Morning came, and then we noticed the wasps. There was just one at first, a long dark truncated thing cruising around the bedroom, pinging off the walls and getting much too close for comfort, and then we saw another and another. And then Lula started screaming. And then Joedy and I looked at each other and started throwing dog food bowls, dirty clothes, toiletries, and USB cords into the suitcases and dragging the suitcases out to the car.

The woman who’d agreed to rent us the house heard the commotion and came over, explaining that “wasps are our friends” and that if we want to live in Costa Rica we’d better accept ALL such biting, stinging, and non-obviously-cute critters. We asked her what would happen if one of the wasps stung Malko, and she put the brakes on the we-are-one-with-the-Earth speech long enough for us to pay her for the night’s stay, throw the animals in the car, and back out onto the dirt road.

Driving away, Joedy and I breathed a big sigh of relief. The remoteness, the isolation, the very rustic quality of the house, and above all the fact that all the roads in the surrounding area are dirt roads hadn’t felt good to either of us. We decided we need to find a house that’s more comfortable (with hot water, AC, completely enclosed walls, and a toilet you can put toilet paper in) in a town that has paved roads and a medical facility close by. Before choosing Montezuma, we’d thought a lot about Samara, a town a few hours up the coast. It’s more developed, with highway access, two language schools, and public and private elementary schools, and apparently rent’s a little cheaper there. The school we’d found for Lula in Montezuma only has four kids in it, and the building is as rustic as the house we stayed in; it’s a little sad she won’t be going there (we’d all gotten our hopes up about her new teacher and friends), but it looks like things will be better if we settle somewhere more comfortable and find her another school.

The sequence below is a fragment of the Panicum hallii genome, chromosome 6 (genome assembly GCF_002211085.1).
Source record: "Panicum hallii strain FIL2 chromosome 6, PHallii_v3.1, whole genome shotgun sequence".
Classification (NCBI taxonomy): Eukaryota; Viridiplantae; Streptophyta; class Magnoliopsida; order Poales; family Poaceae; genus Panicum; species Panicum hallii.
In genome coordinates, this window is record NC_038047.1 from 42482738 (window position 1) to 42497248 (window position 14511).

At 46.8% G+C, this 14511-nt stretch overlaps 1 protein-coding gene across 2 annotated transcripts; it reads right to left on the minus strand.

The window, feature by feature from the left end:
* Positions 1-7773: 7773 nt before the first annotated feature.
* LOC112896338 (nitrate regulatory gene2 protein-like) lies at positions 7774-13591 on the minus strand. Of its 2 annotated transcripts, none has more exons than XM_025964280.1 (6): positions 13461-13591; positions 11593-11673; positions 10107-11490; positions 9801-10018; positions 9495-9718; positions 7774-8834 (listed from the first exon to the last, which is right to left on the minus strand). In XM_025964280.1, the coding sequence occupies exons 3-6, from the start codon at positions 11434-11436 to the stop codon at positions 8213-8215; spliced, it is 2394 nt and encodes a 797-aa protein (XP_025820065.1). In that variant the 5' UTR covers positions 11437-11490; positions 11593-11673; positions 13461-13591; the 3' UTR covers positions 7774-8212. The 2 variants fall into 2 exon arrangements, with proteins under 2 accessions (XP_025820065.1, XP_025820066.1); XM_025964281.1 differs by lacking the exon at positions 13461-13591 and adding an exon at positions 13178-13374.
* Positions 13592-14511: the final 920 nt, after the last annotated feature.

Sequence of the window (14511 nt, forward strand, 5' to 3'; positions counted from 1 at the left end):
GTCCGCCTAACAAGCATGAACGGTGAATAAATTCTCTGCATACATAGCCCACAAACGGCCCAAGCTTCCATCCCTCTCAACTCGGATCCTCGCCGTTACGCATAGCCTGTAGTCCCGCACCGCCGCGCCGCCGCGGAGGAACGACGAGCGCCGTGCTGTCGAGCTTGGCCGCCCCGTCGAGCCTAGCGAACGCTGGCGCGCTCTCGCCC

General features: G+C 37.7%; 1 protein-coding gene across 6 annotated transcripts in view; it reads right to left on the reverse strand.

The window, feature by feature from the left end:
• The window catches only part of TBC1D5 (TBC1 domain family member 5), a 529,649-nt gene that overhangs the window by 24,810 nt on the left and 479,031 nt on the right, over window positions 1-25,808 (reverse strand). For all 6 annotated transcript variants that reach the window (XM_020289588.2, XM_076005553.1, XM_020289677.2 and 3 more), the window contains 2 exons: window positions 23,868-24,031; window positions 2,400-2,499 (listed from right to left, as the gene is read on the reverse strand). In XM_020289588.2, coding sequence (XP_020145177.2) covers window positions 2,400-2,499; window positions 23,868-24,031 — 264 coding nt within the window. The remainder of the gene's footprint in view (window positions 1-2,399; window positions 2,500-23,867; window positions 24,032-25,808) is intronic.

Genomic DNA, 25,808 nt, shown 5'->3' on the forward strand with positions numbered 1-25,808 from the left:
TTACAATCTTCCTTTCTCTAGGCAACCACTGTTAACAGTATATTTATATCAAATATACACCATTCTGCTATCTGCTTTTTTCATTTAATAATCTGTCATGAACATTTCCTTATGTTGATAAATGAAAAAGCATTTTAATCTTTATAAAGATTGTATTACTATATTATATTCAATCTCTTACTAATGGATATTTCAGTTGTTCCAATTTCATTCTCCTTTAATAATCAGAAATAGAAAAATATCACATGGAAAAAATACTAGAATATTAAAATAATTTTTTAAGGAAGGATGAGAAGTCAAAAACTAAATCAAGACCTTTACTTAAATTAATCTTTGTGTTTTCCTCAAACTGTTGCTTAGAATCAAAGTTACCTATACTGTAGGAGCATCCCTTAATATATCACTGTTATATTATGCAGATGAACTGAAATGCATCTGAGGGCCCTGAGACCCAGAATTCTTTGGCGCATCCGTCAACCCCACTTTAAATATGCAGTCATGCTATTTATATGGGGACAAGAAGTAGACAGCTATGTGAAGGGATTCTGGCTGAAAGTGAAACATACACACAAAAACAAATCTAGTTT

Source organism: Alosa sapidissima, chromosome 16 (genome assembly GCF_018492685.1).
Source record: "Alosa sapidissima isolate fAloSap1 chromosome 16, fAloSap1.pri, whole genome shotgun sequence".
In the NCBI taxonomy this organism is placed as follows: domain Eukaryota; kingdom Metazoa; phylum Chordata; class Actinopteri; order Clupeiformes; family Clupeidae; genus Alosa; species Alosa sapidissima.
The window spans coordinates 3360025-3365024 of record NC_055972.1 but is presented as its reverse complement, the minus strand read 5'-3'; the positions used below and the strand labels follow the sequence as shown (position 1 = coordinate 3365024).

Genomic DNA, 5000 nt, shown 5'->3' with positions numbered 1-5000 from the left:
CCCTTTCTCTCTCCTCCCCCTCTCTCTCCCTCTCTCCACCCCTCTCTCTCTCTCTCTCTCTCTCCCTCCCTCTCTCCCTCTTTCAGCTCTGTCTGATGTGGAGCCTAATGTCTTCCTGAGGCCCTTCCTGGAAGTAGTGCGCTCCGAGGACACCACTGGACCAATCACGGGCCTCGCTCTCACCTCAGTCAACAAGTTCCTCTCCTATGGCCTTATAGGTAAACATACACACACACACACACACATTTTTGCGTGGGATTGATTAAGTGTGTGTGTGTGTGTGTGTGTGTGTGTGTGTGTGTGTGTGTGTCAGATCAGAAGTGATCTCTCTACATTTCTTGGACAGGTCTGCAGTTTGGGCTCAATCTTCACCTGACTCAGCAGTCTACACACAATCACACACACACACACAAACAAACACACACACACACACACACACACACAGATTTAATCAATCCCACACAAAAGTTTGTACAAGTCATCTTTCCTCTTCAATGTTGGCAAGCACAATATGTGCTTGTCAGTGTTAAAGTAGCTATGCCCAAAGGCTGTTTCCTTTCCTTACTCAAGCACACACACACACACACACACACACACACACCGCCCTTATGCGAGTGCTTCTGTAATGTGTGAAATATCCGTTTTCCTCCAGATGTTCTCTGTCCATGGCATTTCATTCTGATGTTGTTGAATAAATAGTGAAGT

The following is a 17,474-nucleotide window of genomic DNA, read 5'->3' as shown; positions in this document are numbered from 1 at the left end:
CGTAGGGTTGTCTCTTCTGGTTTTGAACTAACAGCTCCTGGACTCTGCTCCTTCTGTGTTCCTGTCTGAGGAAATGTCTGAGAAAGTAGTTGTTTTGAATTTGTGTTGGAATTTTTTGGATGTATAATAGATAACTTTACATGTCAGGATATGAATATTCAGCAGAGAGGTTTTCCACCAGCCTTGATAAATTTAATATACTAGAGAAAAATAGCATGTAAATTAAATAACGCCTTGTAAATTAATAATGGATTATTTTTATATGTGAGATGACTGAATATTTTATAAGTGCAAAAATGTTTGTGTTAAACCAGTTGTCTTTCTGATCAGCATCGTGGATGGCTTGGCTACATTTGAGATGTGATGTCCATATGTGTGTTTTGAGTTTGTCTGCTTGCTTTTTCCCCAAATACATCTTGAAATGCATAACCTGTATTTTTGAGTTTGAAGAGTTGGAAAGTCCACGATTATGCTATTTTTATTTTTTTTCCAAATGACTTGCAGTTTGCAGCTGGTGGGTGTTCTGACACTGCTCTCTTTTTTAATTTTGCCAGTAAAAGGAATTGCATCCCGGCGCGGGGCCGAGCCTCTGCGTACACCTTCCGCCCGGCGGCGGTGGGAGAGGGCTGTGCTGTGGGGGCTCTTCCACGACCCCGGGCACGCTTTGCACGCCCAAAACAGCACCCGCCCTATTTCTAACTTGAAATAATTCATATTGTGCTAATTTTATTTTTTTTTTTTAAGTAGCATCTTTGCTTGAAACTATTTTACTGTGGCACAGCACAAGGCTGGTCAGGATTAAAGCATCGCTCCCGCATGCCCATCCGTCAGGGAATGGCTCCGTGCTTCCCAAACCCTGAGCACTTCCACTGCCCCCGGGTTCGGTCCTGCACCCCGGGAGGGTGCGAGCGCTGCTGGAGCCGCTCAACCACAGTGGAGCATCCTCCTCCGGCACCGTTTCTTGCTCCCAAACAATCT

Yesterday we checked into a hotel in Montezuma to regroup, find another rental car, and relax a little after the recent turbulence and before today’s drive to Samara. Although our moving-to-Costa-Rica funds are dribbling away a little too quickly, and staying in another hotel seems wasteful from that perspective, yesterday was a nice day. I managed to speak some sentences in pseudo-Spanish, explaining to a lady selling bags of frozen fruit juice that Diablo is a snow dog and Astrid is a water dog, and we saw a bunch of monkeys climbing through the trees near our room. Lula is having a blast and Malko is doing fine, almost crawling and using his big meaty paws to grab at everything.

Joedy and I have had quite a few moments of wondering if bringing the family to Costa Rica was a good idea. It’s certainly been a little scary already, and questions about safety will never be far from our minds, but we’re going to try to make living here work. We’re all here, after all, and hearing Lula describe the monkeys she saw, walking among plants that look like works of art, and meeting people whose kindness is evident in the way they exclaim “que lindo!” about Malko and reach out to hold him has so far made the adventure exciting, interesting, and very much worth it.


Anonymous said...


Can't think of much else to say at this point, but am anxiously awaiting the next instalment.

papa au CapF

packofchicklets said...

jeepers and golly gee! what an entry. Vomit, and monkeys and wasps, oh my! it certainly sounds like an adventure but it's nice to imagine all the family - including water and snow dogs- being there for eachother. can't wait to hear about Samara and what you find there.

PS, you have to change your top blurb to read "Costa Rica" instead of "Southern California"...

in the meantime, i send all my good vibes radiating to you at high speeds and heavy voltage!!!!

micaela.pelao said...

Samara looks good! I cross all my fingers that you'll find something you'll like. And think maybe about investing in a mosquito/wasp net... :)

Anonymous said...

Darling Big Brave Sister of Mine! WOW want a post...
Todo su familia es muy valiente! (dogs and cat included)
I know its gonna be tough and seem scary, bug infested, and dirty but I know you will find place maybe with some looking that will be right for you. Im glad your trusting your instincts about...everything!
Im sending you tons of good successful thoughts
besos y abrazos
su hermanita

uncleremus said...


all in a days work eh????

i guess for all of you life is more than a bowl of cherries...its a bowl fo monkeys,waps, dirt roads, potholes, & the tropics!!!!

cant wait to visit!!!